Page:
Larger companies are the worst offenders, with just 8% settling invoices by due date
The problem of late payments is getting worse, with less than one third (32 per cent) being made on time in Q2.
This compares with 31.2 per cent in the previous quarter, according to data company Dun & Bradstreet.
Larger companies are the worst offenders, with only 8.1 per cent settling invoices on time.
More than a quarter of SMEs (25.7 per cent), defined as having 250 employees or fewer, paid their suppliers on time.
Two sectors in particular, health/education/social and finance/industry/property, recorded the sharpest deterioration in timely payments (down by 1.7 per cent and by 1.4 per cent respectively).
The average payment delay in Britain is around 15 days, two days higher than the European average.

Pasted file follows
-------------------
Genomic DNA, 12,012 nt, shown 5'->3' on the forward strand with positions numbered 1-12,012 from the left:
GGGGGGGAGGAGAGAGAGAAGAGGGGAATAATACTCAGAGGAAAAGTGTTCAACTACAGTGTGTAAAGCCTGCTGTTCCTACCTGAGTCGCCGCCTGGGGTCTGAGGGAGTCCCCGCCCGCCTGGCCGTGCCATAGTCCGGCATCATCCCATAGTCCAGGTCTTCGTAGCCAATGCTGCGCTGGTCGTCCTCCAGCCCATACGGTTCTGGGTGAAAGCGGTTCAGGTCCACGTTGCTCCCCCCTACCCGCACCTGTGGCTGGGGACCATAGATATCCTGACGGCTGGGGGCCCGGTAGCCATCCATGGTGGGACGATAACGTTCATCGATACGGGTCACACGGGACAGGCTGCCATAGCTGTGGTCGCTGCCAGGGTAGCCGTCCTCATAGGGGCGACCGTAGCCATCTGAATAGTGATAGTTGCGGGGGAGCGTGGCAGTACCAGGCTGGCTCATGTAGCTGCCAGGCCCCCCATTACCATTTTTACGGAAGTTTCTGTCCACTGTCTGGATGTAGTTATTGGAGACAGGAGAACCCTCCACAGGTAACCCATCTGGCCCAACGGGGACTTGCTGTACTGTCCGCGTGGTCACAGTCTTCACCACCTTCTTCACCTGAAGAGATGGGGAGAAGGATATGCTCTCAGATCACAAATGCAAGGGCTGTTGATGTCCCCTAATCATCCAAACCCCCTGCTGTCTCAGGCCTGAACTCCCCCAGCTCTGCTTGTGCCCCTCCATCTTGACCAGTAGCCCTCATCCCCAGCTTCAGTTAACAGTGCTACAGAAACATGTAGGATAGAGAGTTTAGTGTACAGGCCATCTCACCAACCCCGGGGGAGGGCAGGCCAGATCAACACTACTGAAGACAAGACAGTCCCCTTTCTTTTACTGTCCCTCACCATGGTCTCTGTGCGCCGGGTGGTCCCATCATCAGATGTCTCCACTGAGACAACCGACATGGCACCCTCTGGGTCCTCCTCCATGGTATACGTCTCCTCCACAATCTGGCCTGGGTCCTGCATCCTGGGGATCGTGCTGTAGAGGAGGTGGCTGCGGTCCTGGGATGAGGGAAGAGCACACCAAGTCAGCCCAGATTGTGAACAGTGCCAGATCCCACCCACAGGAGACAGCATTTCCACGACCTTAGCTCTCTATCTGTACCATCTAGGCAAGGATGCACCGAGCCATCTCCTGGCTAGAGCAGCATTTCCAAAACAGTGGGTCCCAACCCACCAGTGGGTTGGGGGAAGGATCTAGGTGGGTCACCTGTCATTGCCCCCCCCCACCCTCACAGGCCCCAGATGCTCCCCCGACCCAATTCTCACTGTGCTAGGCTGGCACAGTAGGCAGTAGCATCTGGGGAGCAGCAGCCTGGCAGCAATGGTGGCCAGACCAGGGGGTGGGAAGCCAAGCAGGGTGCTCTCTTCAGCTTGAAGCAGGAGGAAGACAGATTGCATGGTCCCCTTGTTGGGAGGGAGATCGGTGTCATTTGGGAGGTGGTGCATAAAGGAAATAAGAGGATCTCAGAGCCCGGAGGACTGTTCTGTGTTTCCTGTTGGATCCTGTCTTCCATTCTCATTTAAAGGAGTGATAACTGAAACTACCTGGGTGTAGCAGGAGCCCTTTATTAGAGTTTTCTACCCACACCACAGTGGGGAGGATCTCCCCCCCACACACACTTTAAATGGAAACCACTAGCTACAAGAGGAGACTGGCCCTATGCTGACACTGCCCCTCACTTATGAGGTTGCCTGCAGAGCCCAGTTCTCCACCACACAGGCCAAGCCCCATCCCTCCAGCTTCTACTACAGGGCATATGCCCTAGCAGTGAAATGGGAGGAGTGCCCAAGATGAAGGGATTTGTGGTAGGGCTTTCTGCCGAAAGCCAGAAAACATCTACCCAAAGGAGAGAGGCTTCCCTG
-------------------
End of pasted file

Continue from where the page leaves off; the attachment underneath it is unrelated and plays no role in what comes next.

Late payments remain a significant problem for UK-based small- and medium-sized enterprises (SMEs) supplying to larger companies.
Markus Kuger, senior economist at Dun and Bradstreet said: “What is perhaps most worrying from the data is the sheer volume of late payments UK-based companies are having to contend with, not least as a result of weaker retail sales and the uncertainty of the impact of Brexit on businesses.
“Although there is legislation in place to assist small businesses with their struggle against late payments, the majority of the time they take no action for fear of alienating their larger customers. Late payments affect businesses across the sectors and of all sizes and give rise to tighter financial conditions and higher administrative, transaction and financial. With continued uncertainty for the foreseeable future, it is likely that we will see further deterioration in prompt payments due to rising headwinds triggered by the Brexit vote.”